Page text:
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Clin Proteomics. 2014 Mar 16;11(1):10. doi: 10.1186/1559-0275-11-10.

Comprehensive profiling of accessible surface glycans of mammalian sperm using a lectin microarray.

Xin AJ#1,2, Cheng L#3,4,5, Diao H6, Wang P6, Gu YH6, Wu B6, Wu YC2, Chen GW1, Zhou SM3,4, Guo SJ3,4,5, Shi HJ6, Tao SC3,4,5.

Author information

1
Shanghai Jiai Genetics & IVF Institute, Obstetrics and Gynecology Hospital of Fudan University, Shanghai Key Laboratory of Female Reproductive Endocrine-Related Diseases, Shanghai 200011, China.
2
State Key Laboratory of Bioreactor Engineering, East China University of Science and Technology, Shanghai 20037, China.
3
Shanghai Center for Systems Biomedicine, Key Laboratory of Systems Biomedicine (Ministry of Education), Shanghai Jiao Tong University, Shanghai 200240, China.
4
State Key Laboratory of Oncogenes and Related Genes, Shanghai 200240, China.
5
School of Biomedical Engineering, Shanghai Jiao Tong University, Shanghai 200240, China.
6
China National Population and Family Planning Key Laboratory of Contraceptive Drugs and Devices, SIPPR, Shanghai 200032, China.
#
Contributed equally

Abstract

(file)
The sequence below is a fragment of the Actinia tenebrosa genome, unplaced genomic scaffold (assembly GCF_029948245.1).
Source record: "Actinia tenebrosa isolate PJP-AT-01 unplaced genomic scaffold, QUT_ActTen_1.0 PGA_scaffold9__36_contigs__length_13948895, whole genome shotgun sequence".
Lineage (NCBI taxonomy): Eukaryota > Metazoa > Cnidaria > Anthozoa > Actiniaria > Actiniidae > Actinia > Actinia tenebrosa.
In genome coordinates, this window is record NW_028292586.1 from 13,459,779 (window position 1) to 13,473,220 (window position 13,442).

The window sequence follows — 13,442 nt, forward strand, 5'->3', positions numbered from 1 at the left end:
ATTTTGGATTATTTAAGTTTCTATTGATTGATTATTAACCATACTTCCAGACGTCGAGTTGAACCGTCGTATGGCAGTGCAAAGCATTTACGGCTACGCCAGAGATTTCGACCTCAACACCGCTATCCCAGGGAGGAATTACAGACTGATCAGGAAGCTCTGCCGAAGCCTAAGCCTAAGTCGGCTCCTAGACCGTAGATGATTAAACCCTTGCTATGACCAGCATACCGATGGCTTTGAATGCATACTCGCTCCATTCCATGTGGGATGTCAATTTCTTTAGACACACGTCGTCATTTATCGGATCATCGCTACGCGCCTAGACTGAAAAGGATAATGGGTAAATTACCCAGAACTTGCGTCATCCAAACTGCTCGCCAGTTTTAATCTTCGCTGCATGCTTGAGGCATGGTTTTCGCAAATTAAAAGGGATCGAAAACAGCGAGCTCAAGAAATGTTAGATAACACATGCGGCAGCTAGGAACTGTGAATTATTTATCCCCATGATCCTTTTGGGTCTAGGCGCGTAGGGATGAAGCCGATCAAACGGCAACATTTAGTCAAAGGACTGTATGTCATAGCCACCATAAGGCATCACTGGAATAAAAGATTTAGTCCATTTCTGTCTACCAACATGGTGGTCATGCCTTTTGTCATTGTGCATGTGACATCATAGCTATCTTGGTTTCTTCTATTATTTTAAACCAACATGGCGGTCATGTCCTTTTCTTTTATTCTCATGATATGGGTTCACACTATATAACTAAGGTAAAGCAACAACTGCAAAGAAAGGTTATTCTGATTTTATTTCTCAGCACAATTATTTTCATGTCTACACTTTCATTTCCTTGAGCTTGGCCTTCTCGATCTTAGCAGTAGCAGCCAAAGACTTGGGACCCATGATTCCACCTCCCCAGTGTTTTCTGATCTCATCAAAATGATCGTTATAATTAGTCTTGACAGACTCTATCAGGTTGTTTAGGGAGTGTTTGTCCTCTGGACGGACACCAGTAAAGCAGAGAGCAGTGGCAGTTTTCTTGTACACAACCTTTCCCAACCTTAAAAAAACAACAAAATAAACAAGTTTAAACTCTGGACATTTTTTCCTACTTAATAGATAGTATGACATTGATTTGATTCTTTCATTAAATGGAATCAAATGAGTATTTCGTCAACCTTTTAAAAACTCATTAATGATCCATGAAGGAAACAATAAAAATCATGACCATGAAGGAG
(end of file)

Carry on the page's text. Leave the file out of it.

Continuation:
It is well known that cell surface glycans or glycocalyx play important roles in sperm motility, maturation and fertilization. A comprehensive profile of the sperm surface glycans will greatly facilitate both basic research (sperm glycobiology) and clinical studies, such as diagnostics of infertility. As a group of natural glycan binders, lectin is an ideal tool for cell surface glycan profiling. However, because of the lack of effective technology, only a few lectins have been tested for lectin-sperm binding profiles. To address this challenge, we have developed a procedure for high-throughput probing of mammalian sperm with 91 lectins on lectin microarrays. Normal sperm from human, boar, bull, goat and rabbit were collected and analyzed on the lectin microarrays. Positive bindings of a set of ~50 lectins were observed for all the sperm of 5 species, which indicated a wide range of glycans are on the surface of mammalian sperm. Species specific lectin bindings were also observed. Clustering analysis revealed that the distances of the five species according to the lectin binding profiles are consistent with that of the genome sequence based phylogenetic tree except for rabbit. The procedure that we established in this study could be generally applicable for sperm from other species or defect sperm from the same species. We believe the lectin binding profiles of the mammalian sperm that we established in this study are valuable for both basic research and clinical studies.

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